As the sporting world looks on anxiously, the International Olympic Committee (IOC) and the Tokyo 2020 organizing team have pushed ahead with their plans to host the Summer Olympic Games a year removed from their original dates this past summer. Yet as Japan continues to report rising daily numbers of new coronavirus cases (despite having comparatively low numbers throughout the pandemic) this week and the virus showing little sign of slowing down, it remains to be seen what the final execution of the Games, now scheduled for July 23 through August 8, 2021, will look like.
The IOC and the organizing committee have remained steadfastly optimistic in the face of COVID-19, which is predictably showing a strong global surge in the waning months of the year. This week, IOC president Thomas Bach paid a visit to the site of the Games in Tokyo, checking in on the development and logistical progression.
Despite the pandemic, Japanese and IOC officials have continued working on bolstering the Games with additional technology and social distancing protocol in an effort to create a sustainable and safe experience for athletes.
📸IOC President Thomas Bach visited the #Tokyo2020 Olympic and Paralympic Village for the first time.
— #Tokyo2020 (@Tokyo2020) November 20, 2020
While the IOC has said it will not, at this point, mandate vaccination for incoming athletes, officials have encouraged athletes to undergo proper vaccination – if it is available in time – before traveling to Tokyo. The Committee has also come out in support of footing the bill for said vaccinations, but has reiterated the importance of ensuring that those who need vaccines the most have access to them first.
“The first priority has to be a vaccine for the nurses, the medical doctors and the people who keep our society alive,” Mr. Bach said. “If afterwards a vaccine is available, the IOC would bear the cost so that participants can be offered a vaccine.”
Of course, this would all fall by the wayside if a vaccine – and a widely available one at that – does not emerge soon. Though there is notable progress to report – Pfizer Inc. and its German partner, BioNTech, have emerged this week as frontrunners in the race to release a viable option, reporting 95% efficacy from the latest stage of trials – the final outcome of the race to produce a vaccine remains unknown.
📸IOC President Thomas Bach sees the completed Olympic Stadium for the first time. #Tokyo2020
The IOC President said: "(The athletes) will fall in love with Tokyo" after visiting the Olympic Stadium and Athletes' Village. #UnitedByEmotion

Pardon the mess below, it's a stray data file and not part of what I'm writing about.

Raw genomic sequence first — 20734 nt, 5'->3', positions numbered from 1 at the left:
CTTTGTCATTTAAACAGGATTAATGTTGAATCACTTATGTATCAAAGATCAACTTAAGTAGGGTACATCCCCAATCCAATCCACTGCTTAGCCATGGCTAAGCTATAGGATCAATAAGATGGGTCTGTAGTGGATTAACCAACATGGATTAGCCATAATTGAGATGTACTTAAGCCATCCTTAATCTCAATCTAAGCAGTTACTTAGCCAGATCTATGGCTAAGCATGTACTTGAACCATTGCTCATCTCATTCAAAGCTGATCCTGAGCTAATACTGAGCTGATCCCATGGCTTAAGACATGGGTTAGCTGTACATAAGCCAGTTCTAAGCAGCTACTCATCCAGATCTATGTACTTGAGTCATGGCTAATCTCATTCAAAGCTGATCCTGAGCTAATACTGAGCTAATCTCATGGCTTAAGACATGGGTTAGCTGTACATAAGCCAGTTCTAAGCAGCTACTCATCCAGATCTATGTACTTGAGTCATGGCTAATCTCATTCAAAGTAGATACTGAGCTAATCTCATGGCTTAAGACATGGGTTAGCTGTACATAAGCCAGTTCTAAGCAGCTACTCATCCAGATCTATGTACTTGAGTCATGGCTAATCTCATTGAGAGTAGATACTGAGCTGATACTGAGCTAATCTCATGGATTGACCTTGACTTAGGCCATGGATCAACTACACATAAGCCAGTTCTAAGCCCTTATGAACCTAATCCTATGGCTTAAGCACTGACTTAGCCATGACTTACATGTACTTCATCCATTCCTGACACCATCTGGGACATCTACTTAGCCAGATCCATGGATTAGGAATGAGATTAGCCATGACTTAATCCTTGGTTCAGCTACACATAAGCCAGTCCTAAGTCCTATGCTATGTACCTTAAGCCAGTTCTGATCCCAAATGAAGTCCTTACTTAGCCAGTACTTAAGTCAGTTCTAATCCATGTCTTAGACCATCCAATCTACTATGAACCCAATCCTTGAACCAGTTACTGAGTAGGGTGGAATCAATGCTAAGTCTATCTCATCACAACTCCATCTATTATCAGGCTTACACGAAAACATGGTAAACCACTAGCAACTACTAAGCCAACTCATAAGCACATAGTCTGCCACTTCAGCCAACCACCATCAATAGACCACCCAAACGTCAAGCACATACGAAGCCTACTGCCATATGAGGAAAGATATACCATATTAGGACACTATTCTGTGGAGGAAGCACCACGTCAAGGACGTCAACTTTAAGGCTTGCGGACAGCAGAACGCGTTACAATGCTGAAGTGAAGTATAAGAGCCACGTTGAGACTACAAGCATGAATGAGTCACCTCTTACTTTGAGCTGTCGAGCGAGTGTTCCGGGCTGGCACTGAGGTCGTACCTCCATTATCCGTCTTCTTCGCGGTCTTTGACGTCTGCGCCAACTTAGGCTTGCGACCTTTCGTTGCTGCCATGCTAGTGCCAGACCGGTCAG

— #Tokyo2020 (@Tokyo2020) November 18, 2020
Therefore, much of the analytics used throughout the Tokyo site development have centered around testing and contact tracing. From this, the question arises: what about spectators?
Throughout this year, several mainstream and lesser known sports have resumed some sense of normalcy. The NBA, NHL, MLB, and now the NFL have played hybrid seasons, in the case of the NBA bubble without a single positive test. While the World Series and some NFL stadiums have allowed limited numbers of fans, these events are largely spectator-less. Meanwhile in Japan, which for the majority of the pandemic had reported one of the statistically lower totals of cases and deaths, sporting organizations have slowly scaled back into welcoming spectators back in the stands.
Near the beginning of November, a baseball stadium in Yokohama was the staging site of logistical testing with a nearly full load of spectators. Making use of high-precision cameras, carbon dioxide-monitoring devices, and wind speed measuring, the officials were able to collect data to be sent back for use in guiding the decisions around the Olympics and the next season of sports.
These demonstrations of success were cause for IOC president Bach to express positive sentiments about the potential for a “reasonable” amount of spectators attending the Games. “You can organize safe sports events,” he said at a press conference. “We have seen in the professional leagues, particularly in baseball, games already under the restrictions now with spectators that have been very successful. Of course everybody in the Olympic Games would like a full house, a full-capacity stadium. But the top priority of the IOC and of the organizing committee has always been, and remains, to offer a safe environment – also for spectators.”
There will undoubtedly still be many more developments to come in the forthcoming months, as the pandemic has proven it’s anything but predictable. In the meantime, construction continues on the remaining infrastructure that will, with any luck, soon be home to new feats of athletic ability.